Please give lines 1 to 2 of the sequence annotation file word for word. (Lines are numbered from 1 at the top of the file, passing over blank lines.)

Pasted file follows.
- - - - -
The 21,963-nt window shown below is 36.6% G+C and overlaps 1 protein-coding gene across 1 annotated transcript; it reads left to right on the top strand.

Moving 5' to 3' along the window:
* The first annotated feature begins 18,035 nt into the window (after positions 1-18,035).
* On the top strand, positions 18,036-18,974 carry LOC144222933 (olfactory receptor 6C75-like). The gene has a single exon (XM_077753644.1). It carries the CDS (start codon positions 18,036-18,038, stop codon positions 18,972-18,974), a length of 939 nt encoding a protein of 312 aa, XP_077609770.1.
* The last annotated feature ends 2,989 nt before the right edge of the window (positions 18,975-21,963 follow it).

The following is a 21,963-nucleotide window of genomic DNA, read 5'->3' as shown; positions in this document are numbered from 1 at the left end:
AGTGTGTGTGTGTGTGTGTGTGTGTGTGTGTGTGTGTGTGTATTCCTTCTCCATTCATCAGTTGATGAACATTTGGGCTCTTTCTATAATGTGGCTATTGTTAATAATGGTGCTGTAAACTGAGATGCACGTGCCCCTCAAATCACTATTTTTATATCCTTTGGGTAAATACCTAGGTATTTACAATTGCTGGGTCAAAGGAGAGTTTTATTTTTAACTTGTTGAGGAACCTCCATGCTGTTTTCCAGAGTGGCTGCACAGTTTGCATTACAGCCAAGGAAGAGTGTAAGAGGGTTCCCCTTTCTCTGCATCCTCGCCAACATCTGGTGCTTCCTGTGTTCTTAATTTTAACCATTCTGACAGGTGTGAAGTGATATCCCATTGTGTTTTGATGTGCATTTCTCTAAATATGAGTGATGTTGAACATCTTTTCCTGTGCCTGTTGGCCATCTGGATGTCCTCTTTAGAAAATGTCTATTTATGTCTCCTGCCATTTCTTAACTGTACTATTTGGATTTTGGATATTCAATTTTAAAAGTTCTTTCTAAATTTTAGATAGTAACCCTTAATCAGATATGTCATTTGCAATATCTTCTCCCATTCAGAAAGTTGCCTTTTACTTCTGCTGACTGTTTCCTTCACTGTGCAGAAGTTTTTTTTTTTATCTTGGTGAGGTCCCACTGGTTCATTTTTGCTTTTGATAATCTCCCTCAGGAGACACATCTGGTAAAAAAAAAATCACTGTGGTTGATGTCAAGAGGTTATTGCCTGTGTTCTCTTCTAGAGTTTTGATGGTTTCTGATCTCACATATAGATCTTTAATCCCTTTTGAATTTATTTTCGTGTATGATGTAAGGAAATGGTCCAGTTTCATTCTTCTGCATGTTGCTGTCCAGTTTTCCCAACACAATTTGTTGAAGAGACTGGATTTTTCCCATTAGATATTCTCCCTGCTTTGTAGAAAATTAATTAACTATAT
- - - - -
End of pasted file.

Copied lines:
The 21,963-nt window shown below is 36.6% G+C and overlaps 1 protein-coding gene across 1 annotated transcript; it reads left to right on the top strand.

Moving 5' to 3' along the window: